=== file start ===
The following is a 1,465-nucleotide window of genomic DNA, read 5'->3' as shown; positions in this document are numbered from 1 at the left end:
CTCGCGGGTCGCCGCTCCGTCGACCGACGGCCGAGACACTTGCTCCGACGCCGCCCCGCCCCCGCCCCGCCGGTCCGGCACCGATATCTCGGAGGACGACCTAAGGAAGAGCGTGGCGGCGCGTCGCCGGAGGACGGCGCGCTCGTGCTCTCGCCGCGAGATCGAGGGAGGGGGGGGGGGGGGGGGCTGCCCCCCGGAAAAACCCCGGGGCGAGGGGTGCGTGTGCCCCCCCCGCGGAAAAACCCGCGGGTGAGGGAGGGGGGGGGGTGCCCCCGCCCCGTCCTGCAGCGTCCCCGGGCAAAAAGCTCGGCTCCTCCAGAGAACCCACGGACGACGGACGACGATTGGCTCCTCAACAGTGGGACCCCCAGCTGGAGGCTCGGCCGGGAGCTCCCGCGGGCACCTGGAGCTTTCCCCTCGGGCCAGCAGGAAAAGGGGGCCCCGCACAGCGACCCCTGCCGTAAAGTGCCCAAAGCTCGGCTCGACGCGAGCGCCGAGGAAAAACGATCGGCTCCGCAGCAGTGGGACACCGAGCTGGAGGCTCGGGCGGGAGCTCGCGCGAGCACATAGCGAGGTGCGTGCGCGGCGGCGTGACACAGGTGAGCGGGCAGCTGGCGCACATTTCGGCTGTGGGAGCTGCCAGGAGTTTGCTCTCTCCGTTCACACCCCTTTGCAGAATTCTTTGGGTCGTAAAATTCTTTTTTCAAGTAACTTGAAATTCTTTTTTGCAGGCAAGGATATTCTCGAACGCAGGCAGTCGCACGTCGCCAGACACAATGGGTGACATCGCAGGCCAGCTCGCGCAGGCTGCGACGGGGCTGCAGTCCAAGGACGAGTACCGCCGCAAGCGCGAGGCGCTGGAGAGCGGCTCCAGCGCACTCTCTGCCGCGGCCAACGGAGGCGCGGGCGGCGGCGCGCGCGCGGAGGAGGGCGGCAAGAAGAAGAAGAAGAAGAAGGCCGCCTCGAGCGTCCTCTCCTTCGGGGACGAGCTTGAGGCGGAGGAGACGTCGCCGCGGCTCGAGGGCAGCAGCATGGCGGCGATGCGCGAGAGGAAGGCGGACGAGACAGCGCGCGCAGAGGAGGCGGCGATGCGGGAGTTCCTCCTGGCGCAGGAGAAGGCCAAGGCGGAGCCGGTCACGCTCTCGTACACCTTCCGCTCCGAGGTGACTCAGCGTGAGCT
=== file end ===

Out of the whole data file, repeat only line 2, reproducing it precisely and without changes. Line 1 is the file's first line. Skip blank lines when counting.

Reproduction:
CTCGCGGGTCGCCGCTCCGTCGACCGACGGCCGAGACACTTGCTCCGACGCCGCCCCGCCCCCGCCCCGCCGGTCCGGCACCGATATCTCGGAGGACGACCTAAGGAAGAGCGTGGCGGCGCGTCGCCGGAGGACGGCGCGCTCGTGCTCTCGCCGCGAGATCGAGGGAGGGGGGGGGGGGGGGGGCTGCCCCCCGGAAAAACCCCGGGGCGAGGGGTGCGTGTGCCCCCCCCGCGGAAAAACCCGCGGGTGAGGGAGGGGGGGGGGTGCCCCCGCCCCGTCCTGCAGCGTCCCCGGGCAAAAAGCTCGGCTCCTCCAGAGAACCCACGGACGACGGACGACGATTGGCTCCTCAACAGTGGGACCCCCAGCTGGAGGCTCGGCCGGGAGCTCCCGCGGGCACCTGGAGCTTTCCCCTCGGGCCAGCAGGAAAAGGGGGCCCCGCACAGCGACCCCTGCCGTAAAGTGCCCAAAGCTCGGCTCGACGCGAGCGCCGAGGAAAAACGATCGGCTCCGCAGCAGTGGGACACCGAGCTGGAGGCTCGGGCGGGAGCTCGCGCGAGCACATAGCGAGGTGCGTGCGCGGCGGCGTGACACAGGTGAGCGGGCAGCTGGCGCACATTTCGGCTGTGGGAGCTGCCAGGAGTTTGCTCTCTCCGTTCACACCCCTTTGCAGAATTCTTTGGGTCGTAAAATTCTTTTTTCAAGTAACTTGAAATTCTTTTTTGCAGGCAAGGATATTCTCGAACGCAGGCAGTCGCACGTCGCCAGACACAATGGGTGACATCGCAGGCCAGCTCGCGCAGGCTGCGACGGGGCTGCAGTCCAAGGACGAGTACCGCCGCAAGCGCGAGGCGCTGGAGAGCGGCTCCAGCGCACTCTCTGCCGCGGCCAACGGAGGCGCGGGCGGCGGCGCGCGCGCGGAGGAGGGCGGCAAGAAGAAGAAGAAGAAGAAGGCCGCCTCGAGCGTCCTCTCCTTCGGGGACGAGCTTGAGGCGGAGGAGACGTCGCCGCGGCTCGAGGGCAGCAGCATGGCGGCGATGCGCGAGAGGAAGGCGGACGAGACAGCGCGCGCAGAGGAGGCGGCGATGCGGGAGTTCCTCCTGGCGCAGGAGAAGGCCAAGGCGGAGCCGGTCACGCTCTCGTACACCTTCCGCTCCGAGGTGACTCAGCGTGAGCT